Founding Collections

Andrew Dickson White

A. D. White
Andrew Dickson White, ca. 1885

Cornell University’s first President, Andrew Dickson White, was the Library’s founding collector. His legacy endures today, providing the foundation upon which Cornell’s rare book collection rests. White began acquiring books during his undergraduate years and continued to do so until his death in 1918 at the age of eighty-five. White’s personal collection of more than 30,000 volumes was his gift to the University he helped create. The collections he built on the French Revolution, the Reformation, witchcraft, architecture, the American Civil War, slavery, abolitionism and the history of science stand today among the best in the world on those subjects.

White viewed excellent libraries as essential to the quality of universities and to the teaching of history. He also firmly believed that instruction in history should incorporate the use of original sources—rare books, manuscripts and other documents—as key components of scholarship and learning. White’s principles continue to provide the motivating force behind Cornell’s rare book and manuscript collections today. His collections have grown over the past century to enrich the experiences of generations of students and scholars.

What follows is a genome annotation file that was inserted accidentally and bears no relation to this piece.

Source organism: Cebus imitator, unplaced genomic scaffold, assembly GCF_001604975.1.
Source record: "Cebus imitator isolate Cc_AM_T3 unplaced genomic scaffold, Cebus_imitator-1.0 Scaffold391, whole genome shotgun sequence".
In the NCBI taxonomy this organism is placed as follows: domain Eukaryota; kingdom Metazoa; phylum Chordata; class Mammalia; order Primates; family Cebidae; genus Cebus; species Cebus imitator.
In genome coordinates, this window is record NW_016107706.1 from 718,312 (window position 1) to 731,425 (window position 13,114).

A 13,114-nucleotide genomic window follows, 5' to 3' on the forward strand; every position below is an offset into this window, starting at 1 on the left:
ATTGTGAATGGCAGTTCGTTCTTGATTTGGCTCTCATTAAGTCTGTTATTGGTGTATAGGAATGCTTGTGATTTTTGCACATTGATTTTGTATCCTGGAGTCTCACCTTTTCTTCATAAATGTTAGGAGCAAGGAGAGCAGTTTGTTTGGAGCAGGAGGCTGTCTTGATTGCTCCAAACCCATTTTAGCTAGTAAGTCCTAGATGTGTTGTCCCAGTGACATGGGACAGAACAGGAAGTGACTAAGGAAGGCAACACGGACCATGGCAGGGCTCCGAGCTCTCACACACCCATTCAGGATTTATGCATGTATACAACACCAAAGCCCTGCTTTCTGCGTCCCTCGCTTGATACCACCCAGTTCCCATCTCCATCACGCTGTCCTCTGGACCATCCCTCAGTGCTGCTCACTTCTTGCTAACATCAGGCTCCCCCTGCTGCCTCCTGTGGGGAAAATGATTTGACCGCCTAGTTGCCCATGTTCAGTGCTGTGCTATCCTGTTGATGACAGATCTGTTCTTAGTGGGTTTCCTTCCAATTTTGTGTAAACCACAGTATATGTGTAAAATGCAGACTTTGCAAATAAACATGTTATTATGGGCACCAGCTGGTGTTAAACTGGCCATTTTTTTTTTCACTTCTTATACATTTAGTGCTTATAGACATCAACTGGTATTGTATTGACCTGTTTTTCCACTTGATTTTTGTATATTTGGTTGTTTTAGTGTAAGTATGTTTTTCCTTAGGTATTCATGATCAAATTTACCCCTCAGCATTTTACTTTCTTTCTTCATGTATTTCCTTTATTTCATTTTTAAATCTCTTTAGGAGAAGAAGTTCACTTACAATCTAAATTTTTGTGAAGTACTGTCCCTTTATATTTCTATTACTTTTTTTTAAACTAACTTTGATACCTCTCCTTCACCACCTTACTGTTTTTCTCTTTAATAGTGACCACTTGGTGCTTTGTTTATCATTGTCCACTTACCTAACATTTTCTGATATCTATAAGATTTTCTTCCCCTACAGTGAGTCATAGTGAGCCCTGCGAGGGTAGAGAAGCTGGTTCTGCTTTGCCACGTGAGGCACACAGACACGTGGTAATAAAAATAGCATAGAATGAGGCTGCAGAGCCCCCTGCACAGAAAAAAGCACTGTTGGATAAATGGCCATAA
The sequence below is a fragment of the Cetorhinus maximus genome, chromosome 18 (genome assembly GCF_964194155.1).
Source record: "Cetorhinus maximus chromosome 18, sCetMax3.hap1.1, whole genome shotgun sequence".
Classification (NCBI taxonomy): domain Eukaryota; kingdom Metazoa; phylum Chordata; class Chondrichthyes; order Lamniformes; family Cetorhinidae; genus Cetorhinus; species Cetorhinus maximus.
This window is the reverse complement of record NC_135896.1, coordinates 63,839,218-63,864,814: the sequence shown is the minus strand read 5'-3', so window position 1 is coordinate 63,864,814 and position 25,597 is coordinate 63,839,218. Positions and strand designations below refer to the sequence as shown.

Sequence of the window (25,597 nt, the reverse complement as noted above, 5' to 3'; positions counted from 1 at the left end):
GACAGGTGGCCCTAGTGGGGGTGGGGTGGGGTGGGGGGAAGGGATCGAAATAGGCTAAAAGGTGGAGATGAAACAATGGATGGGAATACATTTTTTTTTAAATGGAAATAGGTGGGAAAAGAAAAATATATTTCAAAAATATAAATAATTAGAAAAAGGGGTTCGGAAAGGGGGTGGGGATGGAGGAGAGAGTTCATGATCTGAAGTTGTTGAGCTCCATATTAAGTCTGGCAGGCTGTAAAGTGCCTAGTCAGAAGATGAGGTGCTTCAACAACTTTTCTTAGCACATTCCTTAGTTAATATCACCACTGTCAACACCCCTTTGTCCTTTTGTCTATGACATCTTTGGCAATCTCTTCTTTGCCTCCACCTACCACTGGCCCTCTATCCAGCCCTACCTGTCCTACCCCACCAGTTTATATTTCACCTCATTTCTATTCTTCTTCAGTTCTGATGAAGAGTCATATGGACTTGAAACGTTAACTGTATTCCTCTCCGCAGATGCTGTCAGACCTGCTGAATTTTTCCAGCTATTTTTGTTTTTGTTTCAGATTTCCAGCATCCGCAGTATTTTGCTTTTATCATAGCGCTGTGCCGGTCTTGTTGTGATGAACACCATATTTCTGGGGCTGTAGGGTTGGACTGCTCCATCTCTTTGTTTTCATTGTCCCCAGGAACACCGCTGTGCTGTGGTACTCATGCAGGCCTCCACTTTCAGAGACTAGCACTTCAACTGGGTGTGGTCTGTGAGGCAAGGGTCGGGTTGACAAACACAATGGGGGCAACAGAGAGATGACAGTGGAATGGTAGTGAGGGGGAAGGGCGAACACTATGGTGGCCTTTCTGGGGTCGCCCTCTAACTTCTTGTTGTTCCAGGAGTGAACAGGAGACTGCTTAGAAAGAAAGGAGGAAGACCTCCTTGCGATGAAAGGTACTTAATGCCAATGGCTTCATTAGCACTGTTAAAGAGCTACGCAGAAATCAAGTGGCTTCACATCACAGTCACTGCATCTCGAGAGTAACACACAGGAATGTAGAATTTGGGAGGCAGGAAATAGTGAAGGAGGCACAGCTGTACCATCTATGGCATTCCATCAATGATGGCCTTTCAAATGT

This exhibition is dedicated to Andrew Dickson White and to all the collectors and Library friends who have followed in his footsteps, building the collections and enhancing the educational experience for the benefit of scholars past, present and future.

Nicholas Copernicus. De Revolutionibus Orbium Coelestium, 1543
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Copernicus introduced the “modern” concept of a heliocentric—as opposed to the traditional geocentric—universe. This is Andrew Dickson White’s personal copy, which he inscribed on the flyleaf: “From this dates modern astronomy and a vast change in the theological and scientific view of the universe.”

Gift of Andrew Dickson White

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